Faced with Ebola, West Africa Health System Has 'Collapsed'
As the death toll rises, healthcare workers on the ground need protective gear and resources to combat the Ebola outbreak in West Africa, said Dr. Frank Glover president of the U.S.-based organization SHIELD.
"The health system has completely collapsed," Glover told ABC's Martha Raddatz today on "This Week."
Earlier this week, Glover told a congressional subcommittee that 95 percent of expatriate doctors fled the country when the outbreak hit. Medical staff lack protective gear like gloves, gowns and goggles and patients are turned away because centers are overcapacity, he said.
"Most patients are dying with Ebola in their communities because there is simply no where to go," said Glover, who has spent years as a medical missionary in Liberia.
The World Health Organization declared the Ebola outbreak an international public health emergency Friday as new cases popped up in Europe, Canada and Nigeria. But the United States is not in immediate danger, said Glover, because the health system is well resourced and has isolation centers nationwide.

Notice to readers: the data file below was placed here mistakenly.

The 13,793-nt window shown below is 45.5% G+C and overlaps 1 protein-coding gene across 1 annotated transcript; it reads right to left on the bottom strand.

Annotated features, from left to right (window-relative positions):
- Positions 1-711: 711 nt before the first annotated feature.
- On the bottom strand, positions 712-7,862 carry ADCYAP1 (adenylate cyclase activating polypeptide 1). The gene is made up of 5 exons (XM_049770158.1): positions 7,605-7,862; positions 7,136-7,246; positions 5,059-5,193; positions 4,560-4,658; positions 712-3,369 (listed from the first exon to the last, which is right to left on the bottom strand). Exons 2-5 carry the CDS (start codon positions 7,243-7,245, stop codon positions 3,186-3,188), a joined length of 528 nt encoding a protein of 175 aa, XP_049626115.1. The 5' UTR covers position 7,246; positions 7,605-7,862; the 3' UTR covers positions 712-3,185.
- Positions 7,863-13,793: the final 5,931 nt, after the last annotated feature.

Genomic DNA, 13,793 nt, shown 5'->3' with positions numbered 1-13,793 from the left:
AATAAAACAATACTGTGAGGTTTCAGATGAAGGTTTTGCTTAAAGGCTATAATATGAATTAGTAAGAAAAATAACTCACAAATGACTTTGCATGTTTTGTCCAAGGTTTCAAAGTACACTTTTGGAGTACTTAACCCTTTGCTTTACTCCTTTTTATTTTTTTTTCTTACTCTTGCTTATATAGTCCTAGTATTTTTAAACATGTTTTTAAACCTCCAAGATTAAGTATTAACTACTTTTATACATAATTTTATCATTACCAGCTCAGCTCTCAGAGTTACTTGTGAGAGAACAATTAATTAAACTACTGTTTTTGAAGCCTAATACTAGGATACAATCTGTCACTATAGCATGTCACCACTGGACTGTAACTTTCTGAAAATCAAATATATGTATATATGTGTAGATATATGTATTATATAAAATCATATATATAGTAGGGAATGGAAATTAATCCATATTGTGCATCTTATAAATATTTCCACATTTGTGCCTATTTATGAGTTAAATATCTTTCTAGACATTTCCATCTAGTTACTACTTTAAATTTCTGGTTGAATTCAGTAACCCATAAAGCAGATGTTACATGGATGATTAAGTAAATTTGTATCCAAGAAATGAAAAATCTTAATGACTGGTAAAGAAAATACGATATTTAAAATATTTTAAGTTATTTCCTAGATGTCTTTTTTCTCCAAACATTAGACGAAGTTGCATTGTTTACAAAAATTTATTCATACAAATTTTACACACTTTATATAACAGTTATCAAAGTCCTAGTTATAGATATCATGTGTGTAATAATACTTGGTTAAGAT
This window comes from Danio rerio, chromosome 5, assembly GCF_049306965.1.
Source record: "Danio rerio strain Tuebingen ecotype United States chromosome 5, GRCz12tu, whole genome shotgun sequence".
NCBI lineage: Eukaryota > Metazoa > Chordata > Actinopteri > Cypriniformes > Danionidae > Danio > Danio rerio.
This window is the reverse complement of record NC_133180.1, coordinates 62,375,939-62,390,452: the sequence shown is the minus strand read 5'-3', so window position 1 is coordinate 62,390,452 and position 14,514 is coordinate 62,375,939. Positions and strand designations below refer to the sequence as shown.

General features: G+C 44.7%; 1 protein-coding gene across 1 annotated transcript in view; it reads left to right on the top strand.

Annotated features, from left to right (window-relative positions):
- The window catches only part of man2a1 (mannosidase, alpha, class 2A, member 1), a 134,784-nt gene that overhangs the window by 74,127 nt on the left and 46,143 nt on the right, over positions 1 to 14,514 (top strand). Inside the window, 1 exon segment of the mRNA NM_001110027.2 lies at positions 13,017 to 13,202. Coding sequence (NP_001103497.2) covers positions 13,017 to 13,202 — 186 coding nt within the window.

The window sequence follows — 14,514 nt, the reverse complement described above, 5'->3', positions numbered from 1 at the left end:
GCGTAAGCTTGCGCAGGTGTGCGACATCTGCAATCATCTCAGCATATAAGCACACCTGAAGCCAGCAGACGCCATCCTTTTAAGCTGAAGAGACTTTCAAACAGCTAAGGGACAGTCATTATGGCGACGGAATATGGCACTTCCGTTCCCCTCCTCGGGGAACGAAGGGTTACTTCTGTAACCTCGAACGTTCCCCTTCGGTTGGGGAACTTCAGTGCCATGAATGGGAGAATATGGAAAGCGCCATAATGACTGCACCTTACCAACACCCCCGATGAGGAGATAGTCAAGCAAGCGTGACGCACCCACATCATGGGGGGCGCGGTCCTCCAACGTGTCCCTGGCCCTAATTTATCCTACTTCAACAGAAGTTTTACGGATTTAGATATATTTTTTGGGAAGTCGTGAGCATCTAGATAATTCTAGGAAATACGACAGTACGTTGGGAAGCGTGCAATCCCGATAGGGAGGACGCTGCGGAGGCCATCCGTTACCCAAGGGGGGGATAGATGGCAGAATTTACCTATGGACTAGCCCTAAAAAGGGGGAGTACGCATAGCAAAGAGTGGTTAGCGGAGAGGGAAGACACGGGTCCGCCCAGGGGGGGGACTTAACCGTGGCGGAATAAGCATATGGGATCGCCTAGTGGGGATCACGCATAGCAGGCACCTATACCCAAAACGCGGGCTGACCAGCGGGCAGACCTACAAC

"This isn't something we should panic about, but it's something we should be concerned about," Glover told Raddatz.
This is not the first outbreak of Ebola in Africa but is particularly difficult to contain because of the areas impacted, former U.S. Ambassador to Congo and Nigeria Robin Sanders told Raddatz.
"This is population density in Monrovia and Liberia, certainly in Nigeria the population lives very closely together. So it's very difficult to quarantine," said Sanders, who joined Glover on the panel.
More than 1,700 are infected and more than 960 died from Ebola in West Africa in the recent outbreak.
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